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West: Grass tetany in summer

Carmen Willmore for Progressive Cattle Published on 22 May 2020

As spring ends and we ramp up towards summer grazing, it’s important to understand that cattle can still be at risk for grass tetany and other forage-induced health disorders when grazing irrigated pastures.

All forage-induced disorders are caused by the interaction of three variables creating a negative impact on the animal: the plant, the animal and the environment. In the case of grass tetany, this disease is caused by a low blood magnesium (Mg) level in the animal, typically caused by low Mg levels in the forage they are grazing.

Grass tetany is typically associated with early spring grazing of lush, grass-dominated pastures, but can occur with grazing of regrowth in intensively grazed pastures during the summer as well. In both these scenarios, plants are rapidly growing which results in low Mg and high potassium levels. High potassium reduces the absorption of Mg while being digested in the rumen. This reduces the amount of total Mg available to the animal for absorption, creating a Mg deficiency, leading to grass tetany.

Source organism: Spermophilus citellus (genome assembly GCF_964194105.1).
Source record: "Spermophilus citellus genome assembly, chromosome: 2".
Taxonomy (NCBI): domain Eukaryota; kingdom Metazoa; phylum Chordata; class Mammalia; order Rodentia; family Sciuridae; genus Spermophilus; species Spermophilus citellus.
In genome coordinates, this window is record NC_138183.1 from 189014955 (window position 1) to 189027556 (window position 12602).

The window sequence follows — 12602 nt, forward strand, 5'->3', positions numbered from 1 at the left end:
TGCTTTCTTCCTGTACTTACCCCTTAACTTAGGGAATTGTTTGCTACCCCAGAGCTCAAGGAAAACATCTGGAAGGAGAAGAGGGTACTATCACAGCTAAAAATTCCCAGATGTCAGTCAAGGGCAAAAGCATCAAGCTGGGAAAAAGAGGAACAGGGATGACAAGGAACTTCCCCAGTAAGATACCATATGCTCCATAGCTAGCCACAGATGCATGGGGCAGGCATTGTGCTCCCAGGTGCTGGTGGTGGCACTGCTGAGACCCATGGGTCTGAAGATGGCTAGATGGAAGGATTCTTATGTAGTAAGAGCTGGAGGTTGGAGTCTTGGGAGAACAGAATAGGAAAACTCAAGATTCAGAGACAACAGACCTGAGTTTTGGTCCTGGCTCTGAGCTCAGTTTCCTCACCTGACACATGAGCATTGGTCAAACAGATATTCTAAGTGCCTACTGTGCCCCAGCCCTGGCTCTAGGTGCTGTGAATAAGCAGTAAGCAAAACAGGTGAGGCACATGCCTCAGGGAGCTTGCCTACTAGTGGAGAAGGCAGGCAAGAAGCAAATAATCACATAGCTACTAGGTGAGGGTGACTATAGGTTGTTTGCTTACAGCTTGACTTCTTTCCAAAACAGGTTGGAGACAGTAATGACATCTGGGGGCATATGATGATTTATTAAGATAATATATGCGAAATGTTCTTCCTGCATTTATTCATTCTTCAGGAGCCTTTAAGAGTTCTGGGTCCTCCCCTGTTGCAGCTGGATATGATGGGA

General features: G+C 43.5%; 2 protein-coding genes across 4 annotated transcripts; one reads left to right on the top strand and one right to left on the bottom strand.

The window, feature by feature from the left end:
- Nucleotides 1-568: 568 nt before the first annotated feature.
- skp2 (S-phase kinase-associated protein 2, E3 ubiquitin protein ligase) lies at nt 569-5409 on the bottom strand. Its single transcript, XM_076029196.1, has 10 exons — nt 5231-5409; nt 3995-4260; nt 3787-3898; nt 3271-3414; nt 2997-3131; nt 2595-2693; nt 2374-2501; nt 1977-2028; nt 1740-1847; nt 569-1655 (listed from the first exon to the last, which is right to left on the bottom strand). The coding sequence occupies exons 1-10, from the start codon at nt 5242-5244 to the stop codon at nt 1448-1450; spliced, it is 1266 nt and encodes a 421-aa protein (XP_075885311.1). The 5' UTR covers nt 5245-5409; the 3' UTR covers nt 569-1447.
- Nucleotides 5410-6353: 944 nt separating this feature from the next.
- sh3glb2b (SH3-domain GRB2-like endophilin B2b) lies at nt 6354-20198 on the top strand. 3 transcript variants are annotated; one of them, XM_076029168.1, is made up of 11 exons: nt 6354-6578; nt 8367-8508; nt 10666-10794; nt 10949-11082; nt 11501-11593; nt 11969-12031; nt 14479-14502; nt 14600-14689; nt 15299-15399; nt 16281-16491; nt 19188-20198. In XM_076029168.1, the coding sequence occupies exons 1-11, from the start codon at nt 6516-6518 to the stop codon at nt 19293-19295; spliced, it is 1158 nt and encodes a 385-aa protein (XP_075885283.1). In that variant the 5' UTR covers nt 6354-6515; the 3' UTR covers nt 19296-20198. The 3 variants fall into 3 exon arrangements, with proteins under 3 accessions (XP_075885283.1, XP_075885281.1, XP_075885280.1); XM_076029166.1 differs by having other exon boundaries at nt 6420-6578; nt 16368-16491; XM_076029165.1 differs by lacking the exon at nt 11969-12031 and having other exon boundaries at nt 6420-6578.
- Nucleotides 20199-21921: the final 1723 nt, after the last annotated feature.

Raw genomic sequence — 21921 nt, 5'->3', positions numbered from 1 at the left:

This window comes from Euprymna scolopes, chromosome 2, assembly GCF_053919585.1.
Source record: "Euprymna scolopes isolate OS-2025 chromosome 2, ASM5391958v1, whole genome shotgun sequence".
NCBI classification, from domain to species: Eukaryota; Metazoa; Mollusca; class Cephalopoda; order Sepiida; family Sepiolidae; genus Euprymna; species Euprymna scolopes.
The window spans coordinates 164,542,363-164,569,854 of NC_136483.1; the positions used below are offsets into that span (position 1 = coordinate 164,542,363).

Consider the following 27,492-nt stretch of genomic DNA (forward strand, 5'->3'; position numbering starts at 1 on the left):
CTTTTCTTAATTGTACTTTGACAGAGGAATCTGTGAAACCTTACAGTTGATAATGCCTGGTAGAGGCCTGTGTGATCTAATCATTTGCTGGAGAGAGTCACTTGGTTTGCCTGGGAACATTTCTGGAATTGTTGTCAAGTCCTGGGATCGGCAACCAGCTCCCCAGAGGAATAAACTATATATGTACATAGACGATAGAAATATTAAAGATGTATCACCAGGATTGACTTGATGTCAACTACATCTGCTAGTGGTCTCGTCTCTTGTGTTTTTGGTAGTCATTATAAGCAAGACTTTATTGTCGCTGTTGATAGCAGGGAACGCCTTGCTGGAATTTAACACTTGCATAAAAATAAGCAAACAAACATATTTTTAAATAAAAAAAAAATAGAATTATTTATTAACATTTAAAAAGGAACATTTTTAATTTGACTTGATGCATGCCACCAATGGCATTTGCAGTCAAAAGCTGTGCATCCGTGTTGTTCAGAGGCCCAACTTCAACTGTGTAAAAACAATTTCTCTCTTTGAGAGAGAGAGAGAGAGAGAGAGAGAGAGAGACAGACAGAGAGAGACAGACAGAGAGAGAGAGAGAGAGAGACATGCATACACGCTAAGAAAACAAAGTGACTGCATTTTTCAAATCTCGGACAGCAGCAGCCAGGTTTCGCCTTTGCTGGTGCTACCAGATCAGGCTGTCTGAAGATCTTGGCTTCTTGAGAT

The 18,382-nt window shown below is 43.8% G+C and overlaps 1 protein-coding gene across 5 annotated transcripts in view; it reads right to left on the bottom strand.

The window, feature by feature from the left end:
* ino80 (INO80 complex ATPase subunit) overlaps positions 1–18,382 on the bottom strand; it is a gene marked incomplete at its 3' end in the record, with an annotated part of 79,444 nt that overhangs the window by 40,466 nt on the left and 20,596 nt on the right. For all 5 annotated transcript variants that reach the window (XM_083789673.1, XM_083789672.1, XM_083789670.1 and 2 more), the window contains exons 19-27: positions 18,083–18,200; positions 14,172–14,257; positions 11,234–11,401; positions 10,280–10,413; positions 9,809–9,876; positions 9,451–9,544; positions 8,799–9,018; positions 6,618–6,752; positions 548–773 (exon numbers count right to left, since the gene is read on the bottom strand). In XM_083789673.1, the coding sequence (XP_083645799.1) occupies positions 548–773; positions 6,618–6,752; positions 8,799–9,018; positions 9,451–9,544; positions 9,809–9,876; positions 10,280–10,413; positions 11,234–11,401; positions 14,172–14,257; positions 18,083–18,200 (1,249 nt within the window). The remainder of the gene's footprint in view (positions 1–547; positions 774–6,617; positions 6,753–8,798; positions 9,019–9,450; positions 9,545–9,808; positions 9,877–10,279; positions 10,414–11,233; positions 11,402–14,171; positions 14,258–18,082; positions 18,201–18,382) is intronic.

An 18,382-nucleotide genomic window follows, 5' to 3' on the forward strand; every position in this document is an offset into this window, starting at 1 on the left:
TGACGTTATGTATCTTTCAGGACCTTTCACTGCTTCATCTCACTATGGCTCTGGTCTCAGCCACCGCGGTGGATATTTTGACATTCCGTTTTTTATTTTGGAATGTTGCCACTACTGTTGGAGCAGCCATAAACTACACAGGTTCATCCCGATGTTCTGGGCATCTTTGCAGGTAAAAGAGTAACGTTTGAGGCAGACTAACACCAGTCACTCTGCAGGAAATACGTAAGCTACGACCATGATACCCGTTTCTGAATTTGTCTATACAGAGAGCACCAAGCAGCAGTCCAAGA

Other factors that can reduce Mg are the application of nitrogen fertilizers during poor growing conditions. The application of fertilizer stimulates rapid growth in forages; however, under poor growing conditions, including drought or infrequent watering, this can lead to mineral imbalances within the plant. To prevent this, you can use a phosphate fertilizer or incorporate clovers into your pasture, as they do not have the same risk of low Mg that cool-season grasses have.

Keep in mind, a cow in peak lactation six to eight weeks after calving is at a higher risk for tetany because of her increased demand for Mg. Lactating cows need a constant source of Mg to replace the large amount used to produce milk. If you have had issues with grass tetany in the past, you can provide a magnesium supplement, such as magnesium blocks, to prevent more cases occurring.

A better option is to help prevent low magnesium in plants during these crucial times. Management considerations include fertilizing at different times and incorporating clovers and other forages with higher Mg concentrations.

There are many combinations of plant, animal and environmental factors that can cause negative impacts on an animal’s health. Being mindful of the risk of grass tetany and making management changes when needed can help keep cattle safe from tetany during the summer months.  end mark

Carmen Willmore

  • Carmen Willmore

  • Extension Educator
  • University of Idaho Extension – Lincoln County
  • Email Carmen Willmore

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